JOHN H. MAGINNESS, of New-York, exhibits a girl 11 months old. Fine-featured child.
H. BYRON BRONSON, of Huntingto , L. I., exhibits a girl 2 years and 8 months old‹handsome child.
JOHN HYATT, of New-York, exhibits a girl 4 years old -- a pretty child.
MARY JOSEPHINE, a little girl of four years, remarkably beautiful.
HORACE SKINNER, New-York, exhibits a boy 2 years old. A very fine child.
SAMUEL MYERS, of New-York, exhibits a boy 8 months old. Also, a girl 3 years and 1 month.
JOHN GRAHAM exhibits a boy 8 months old. A handsome child.
JOHN BIFFLEY, New-York, exhibits a boy 2 months and 12 days old.
ROBERT SHANNON, New-York, exhibits a boy 2 years and 4 months old. Also, a boy 9 months old.
K. KIRKPATRICK, New-York, exhibits a boy 11 months old. A beautiful child.
The above are but a few of the names of those on exhibition. Many of their attendants refuse to give their names -- mostly those whose prospect of a prize is not as bright as they could wish.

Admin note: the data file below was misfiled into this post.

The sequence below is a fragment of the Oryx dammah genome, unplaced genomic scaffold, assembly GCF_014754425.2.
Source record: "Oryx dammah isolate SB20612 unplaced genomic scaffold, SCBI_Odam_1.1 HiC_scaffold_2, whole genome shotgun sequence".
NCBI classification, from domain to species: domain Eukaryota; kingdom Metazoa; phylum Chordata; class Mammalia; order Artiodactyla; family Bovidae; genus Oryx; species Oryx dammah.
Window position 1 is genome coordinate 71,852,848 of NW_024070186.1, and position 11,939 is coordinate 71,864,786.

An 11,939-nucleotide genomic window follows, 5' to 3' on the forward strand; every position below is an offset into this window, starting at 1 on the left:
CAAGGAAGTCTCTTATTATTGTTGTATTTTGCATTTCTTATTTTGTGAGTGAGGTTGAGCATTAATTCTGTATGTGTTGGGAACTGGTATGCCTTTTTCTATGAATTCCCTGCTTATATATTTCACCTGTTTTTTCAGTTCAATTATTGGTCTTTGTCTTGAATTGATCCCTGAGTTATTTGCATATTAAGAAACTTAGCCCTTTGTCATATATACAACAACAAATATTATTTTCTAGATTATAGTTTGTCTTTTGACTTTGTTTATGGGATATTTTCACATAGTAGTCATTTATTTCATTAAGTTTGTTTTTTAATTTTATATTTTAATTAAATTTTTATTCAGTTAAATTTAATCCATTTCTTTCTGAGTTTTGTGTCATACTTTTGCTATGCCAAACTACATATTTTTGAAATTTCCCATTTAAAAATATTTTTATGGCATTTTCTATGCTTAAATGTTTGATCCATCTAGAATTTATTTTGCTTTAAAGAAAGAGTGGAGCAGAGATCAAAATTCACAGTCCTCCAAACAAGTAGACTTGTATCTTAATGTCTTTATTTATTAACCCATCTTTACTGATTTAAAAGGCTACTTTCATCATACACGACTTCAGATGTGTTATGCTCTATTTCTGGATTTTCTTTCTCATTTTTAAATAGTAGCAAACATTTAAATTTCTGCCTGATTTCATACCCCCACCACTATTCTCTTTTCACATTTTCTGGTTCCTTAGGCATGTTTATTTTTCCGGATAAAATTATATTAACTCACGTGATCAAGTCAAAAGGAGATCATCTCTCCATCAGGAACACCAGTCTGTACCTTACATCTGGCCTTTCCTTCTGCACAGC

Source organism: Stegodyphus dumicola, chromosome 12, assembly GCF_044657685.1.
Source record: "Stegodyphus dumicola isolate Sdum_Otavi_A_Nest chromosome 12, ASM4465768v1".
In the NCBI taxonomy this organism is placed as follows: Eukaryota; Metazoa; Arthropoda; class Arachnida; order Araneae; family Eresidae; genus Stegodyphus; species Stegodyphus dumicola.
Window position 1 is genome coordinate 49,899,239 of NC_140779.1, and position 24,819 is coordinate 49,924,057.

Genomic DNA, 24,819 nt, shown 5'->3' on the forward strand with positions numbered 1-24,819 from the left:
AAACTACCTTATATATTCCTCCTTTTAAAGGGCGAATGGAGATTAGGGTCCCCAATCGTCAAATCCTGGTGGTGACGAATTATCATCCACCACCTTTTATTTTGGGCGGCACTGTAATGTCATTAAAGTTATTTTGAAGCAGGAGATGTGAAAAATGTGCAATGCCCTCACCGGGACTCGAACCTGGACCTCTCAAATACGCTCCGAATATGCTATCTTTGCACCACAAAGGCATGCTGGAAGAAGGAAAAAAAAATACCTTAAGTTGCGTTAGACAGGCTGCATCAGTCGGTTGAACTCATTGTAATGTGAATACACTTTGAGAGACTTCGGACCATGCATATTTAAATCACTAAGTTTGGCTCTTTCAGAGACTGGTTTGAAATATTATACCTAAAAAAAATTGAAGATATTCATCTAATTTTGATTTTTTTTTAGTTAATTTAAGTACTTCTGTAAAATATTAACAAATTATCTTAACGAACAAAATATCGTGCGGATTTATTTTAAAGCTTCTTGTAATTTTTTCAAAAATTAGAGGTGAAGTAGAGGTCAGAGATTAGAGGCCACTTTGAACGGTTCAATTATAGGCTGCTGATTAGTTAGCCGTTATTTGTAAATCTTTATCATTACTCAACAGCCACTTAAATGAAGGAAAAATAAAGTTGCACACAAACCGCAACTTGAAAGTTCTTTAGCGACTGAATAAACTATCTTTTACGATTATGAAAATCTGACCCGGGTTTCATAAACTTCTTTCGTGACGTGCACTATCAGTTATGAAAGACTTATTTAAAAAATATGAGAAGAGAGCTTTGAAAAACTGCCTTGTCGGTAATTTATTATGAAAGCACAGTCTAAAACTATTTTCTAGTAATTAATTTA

Until 3 P. M., the hour at which the children retired, the Museum was crowded to excess, and although the greater portion of those present conducted themselves with becoming propriety, there were many present (males) whose speech was not such as would reflect credit either upon their understanding or their manners. As a whole, however, the first day of the baby-show was highly satisfactory to all concerned -- except, perhaps, a few who had expected, but not obtained, the first prize.
The following is the list of prizes for which mothers have entered their children:
The finest baby under five years of age $100
The finest baby under one year 50
Second finest baby under one year 15